No one likes having aches & pains, and what better way to get relief with an all-natural product that you've made yourself?
Tiger Balm is an old remedy that's been around for ages helping people deal with everyday muscle and joint pains and works miracles for deep relief. It's also great for; arthritis, back pain, sprains, joint pain, tension headaches, muscle strain or aches, and even offers a little relief from common cold symptoms.
When your muscles and joints feel stiff and sore, the warming effect of this all-natural linament, or balm soothes the aches, and lessens the pain when massaged into your skin. It's also great when used in conjunction with a damp heat wrap (warm compress) over the affected area.
And since your skin is the largest organ of the human body, why use products with petrolatum or other harmful ingredients? Make your own, with ingredients your body will love (it's so easy!) and your wallet will thank you too. It may seem like alot to spend at first, to get everything you need, but if you suffer from on-going pain, and do some crunching with the numbers, you will be suprised with how much you get out of them, it's quite a bit cheaper to make your own.
To make this super easy recipe, first gather all ingredients and supplies.
Wax is needed, and I like using natural beeswax instead of paraffin-based waxes. Also, I think the combination of African Shea Butter (Pure Raw Unrefined ), olive, grapeseed, and coconut oils make a perfectly balanced texture for this balm. But feel free to experiment with any of your favorite carrier oils (like sweet almond, avocado (great for dry skin), or even fractionated coconut oil (awesome for a dryer feel).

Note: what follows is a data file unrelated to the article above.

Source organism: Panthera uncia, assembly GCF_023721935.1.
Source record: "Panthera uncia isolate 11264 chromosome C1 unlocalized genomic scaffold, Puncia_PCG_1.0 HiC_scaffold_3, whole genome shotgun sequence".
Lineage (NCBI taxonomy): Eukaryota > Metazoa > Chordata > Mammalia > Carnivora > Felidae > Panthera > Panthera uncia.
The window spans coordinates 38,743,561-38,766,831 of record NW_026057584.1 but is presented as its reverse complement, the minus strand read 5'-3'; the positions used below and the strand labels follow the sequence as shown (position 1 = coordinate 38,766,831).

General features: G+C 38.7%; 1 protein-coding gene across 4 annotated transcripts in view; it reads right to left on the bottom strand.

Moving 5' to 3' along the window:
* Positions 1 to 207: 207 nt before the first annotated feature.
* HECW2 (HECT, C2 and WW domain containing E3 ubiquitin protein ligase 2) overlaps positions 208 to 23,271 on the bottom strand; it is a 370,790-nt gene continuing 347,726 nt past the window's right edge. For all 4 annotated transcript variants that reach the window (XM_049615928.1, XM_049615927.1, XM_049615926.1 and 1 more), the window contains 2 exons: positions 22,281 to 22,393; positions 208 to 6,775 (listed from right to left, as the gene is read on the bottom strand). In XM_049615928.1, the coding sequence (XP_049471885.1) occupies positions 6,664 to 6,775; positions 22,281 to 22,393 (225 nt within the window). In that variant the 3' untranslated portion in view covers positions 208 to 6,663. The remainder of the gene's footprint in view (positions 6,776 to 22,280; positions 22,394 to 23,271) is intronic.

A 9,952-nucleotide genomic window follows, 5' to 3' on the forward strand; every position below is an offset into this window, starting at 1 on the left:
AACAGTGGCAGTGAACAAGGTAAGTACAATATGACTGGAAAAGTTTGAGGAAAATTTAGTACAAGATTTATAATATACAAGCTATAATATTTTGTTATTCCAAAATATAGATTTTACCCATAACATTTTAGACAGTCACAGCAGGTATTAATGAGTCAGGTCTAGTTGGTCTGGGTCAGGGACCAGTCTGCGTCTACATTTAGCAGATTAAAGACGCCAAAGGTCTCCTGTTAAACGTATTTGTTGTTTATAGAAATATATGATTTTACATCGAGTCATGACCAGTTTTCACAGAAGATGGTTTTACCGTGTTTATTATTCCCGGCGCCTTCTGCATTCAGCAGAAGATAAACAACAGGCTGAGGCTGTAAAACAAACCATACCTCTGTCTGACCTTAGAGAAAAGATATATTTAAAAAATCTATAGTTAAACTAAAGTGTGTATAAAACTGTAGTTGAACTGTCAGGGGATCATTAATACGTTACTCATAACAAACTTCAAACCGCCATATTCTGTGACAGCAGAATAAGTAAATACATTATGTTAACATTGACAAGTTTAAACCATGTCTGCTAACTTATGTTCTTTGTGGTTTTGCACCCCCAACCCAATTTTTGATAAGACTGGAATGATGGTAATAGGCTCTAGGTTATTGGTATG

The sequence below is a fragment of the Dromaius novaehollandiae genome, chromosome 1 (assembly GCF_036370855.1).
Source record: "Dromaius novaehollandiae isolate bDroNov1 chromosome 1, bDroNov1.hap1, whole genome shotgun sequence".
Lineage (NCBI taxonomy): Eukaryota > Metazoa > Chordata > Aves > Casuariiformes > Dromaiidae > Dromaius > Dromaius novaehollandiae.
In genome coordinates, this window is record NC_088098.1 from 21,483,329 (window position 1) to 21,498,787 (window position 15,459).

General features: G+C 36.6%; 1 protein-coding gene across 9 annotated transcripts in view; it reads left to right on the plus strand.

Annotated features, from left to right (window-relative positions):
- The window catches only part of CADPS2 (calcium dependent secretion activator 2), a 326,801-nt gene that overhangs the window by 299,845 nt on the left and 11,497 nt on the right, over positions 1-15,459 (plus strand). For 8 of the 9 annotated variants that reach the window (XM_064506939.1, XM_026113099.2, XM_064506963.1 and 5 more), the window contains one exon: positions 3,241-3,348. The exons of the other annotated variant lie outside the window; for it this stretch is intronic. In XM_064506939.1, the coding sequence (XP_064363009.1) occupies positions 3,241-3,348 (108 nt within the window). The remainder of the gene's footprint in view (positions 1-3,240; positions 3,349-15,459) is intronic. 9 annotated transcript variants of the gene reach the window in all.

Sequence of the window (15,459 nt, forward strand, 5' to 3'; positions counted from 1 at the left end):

Tiger Balm Recipe
This recipe can be doubled, or halved depeding on total amout wanted.
Makes approx. 3.5 oz.
1 oz. beeswax
2 oz. carrier oils (your choice; coconut, olive, grapeseed, jojoba, shea butter, sweet almond, rosehip seed, or any combo of any natural oils you like)
.5 oz. menthol crystals (may add up to 1 oz. for extra penetrating power)
- camphor (cinnamomum camphora) essential oil 25 dps.
- peppermint (mentha piperita) e.o. 40 dps
- eucalyptus (eucalyptus globulus- or any eucalyptus) e.o. 50 dps.
- clove (syzygium aromaticum) e.o. 25 dps.
- cinnamon bark (cinnamomum zeylanicum) e.o. 10 dps.
- wintergreen (gaultheria procumbens) e.o. 10 dps.
- birch (betula alba) e.o.12 dps.
- cassia (cinnamonum cassia) e.o.15 dps.
- cajeput (melaleuca leucadendra) e.o. 40 dps.
- thyme (thymus vulgaris) e.o. 3 dps.
- oregano (oreganum compactum) e.o. 4 dps.
- lavender (lavandula angustifolia) e.o.15 dps.
pyrex measuring cup (2 cup size)
4 oz. jar,
or 2 - 2 oz. jars,
or 4 - 1 oz. jars.
Warm wax and carriers until wax melts. Stir in menthol crystals until dissolved. Stir in essential oils when almost cool. Pour into containers. It will set when cooled completely. If it's not the consistency you like -if it's too soft; add more wax, or too hard; add more oils. Can me re-melted as many times as you need. But be aware, that the essential oils really shouldn't be heated too many times or they will lose potency. Try to add the essential oils after you get your desired consistency.
To use: Massage into affected area whenever needed.
To get extra deep relief, use a warm compress over the area after applying your pain-relief balm. Using a warm compress produces an extra boost to the oils and sends them deeper into your muscles and joints. Not for use on small children or pets.
How to make a salve by Mountain Rose Herbs
Here's another article you may be interested in written by AJWalton on How to make a pain relief ointment that may be used in conjunction with this information.
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